Black bass are native to America. James A. Henshall's classic study of black bass and black bass angling, "Book of the Black Bass," was published in 1881.
Black bass are identified by their large mouths in which the upper jaw extends past the eye. Their coloration starts with a blackish back, fading from dark green to pale green, finally ending with an off-white belly. A dark diffuse stripe runs along its sides.
The black bass is found in every state except Alaska, making it the most popular gamefish in the country. Specimens from Southern states tend to grow larger than those inhabiting Northern waters.
Black bass flies break down into two main categories: dry flies and wet flies. Dry flies usually imitate surface food items such as insects such as ants, beetles, grasshoppers and mice. Wet flies can represent small fish, leeches, worms and crayfish.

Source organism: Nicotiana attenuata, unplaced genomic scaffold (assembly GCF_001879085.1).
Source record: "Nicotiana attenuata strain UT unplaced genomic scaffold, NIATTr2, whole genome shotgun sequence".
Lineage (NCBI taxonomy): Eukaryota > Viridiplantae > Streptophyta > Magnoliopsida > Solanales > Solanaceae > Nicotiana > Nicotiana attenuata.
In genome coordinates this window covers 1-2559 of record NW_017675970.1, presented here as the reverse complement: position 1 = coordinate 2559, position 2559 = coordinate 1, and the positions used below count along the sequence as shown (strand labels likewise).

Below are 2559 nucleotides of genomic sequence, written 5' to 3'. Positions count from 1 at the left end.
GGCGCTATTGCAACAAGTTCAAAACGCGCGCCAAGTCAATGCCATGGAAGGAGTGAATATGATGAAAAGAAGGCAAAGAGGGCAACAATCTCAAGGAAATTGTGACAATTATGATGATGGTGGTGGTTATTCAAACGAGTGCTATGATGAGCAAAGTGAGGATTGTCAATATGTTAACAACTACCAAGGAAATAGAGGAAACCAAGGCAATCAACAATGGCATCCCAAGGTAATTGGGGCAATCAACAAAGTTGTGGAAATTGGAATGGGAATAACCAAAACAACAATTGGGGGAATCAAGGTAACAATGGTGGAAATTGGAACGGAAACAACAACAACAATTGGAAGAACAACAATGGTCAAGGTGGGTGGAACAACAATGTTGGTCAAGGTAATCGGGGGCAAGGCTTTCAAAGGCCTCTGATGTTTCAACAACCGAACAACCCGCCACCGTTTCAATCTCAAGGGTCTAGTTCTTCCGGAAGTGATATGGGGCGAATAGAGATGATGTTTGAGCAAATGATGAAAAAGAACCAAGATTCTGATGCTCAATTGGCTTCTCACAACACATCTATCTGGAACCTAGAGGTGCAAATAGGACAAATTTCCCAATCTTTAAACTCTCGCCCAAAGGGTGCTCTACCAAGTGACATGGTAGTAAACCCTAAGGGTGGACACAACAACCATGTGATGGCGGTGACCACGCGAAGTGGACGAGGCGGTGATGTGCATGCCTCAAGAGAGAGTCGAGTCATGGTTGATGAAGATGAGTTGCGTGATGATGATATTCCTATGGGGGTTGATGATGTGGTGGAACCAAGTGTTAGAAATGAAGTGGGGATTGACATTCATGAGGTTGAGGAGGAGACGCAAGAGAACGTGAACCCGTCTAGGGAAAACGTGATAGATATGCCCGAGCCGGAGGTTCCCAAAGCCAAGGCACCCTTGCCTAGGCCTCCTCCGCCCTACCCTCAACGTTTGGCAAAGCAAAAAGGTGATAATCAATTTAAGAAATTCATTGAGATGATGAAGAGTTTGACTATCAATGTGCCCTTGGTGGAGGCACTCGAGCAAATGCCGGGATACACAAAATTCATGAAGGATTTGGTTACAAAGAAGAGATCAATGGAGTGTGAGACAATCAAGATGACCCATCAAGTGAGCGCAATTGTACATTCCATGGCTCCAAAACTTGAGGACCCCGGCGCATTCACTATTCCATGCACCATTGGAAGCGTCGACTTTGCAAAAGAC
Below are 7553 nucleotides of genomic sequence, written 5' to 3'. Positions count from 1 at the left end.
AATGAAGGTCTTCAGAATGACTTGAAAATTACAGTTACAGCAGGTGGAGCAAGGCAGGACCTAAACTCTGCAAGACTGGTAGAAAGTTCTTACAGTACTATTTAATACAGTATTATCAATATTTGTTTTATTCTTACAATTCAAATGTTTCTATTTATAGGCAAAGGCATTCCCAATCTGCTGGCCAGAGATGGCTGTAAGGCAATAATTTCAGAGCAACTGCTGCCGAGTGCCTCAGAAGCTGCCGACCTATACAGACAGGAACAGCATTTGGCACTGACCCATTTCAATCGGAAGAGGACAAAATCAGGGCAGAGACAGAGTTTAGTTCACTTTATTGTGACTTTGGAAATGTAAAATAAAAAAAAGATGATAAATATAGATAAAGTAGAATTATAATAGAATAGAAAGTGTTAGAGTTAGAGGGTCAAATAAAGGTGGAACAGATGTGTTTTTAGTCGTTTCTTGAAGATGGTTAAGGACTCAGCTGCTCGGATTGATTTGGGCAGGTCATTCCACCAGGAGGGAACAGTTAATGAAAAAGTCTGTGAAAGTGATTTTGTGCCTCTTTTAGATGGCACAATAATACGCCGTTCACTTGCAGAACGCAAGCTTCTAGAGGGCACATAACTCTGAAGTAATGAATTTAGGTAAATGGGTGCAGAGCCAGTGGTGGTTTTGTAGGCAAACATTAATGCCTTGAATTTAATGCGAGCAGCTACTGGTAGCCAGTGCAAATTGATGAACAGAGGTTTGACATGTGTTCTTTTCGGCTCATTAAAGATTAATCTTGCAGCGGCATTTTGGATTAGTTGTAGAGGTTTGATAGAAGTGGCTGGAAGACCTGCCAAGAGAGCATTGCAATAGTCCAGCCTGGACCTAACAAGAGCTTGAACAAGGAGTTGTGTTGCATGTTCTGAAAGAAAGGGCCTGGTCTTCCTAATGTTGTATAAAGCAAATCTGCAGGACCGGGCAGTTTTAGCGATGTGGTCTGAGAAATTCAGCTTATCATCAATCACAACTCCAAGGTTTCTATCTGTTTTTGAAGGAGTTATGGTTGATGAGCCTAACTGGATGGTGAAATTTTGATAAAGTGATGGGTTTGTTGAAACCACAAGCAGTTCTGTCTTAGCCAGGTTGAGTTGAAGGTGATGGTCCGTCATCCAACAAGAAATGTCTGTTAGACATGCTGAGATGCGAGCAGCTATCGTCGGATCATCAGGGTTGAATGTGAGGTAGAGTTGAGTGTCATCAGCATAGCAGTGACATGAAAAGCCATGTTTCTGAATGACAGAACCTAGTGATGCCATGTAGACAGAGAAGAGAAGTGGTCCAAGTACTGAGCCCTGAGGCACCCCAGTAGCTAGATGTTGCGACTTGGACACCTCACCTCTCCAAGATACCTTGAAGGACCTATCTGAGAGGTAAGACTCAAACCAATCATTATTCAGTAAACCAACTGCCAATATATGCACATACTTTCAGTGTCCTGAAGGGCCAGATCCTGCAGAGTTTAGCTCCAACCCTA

Flies for black bass vary greatly in size. A smaller size hook, such as a No. 14, might be used to imitate a beetle, while a mouse imitation might be tied on a large No. 2 hook.
Black bass are found in shallow waters beneath the cover of cattails, lily pads, grass beds, submerged stumps and boat docks. After taking a fly, black bass will often explode from the water and shake their heads in an attempt to throw the hook.
Article Written By Paul Weidknecht
Paul Weidknecht’s non-fiction has appeared in "Outdoor Life," "Yale Anglers' Journal," "Fur-Fish-Game," "Snowy Egret," and elsewhere. His fiction has appeared in "Clapboard House," "Potomac Review" online, "Stone's Throw" magazine, "The Oklahoma Review," and "Freight Train" magazine. He lives in northwest New Jersey. He holds a Bachelor of Arts in psychology from Muhlenberg College.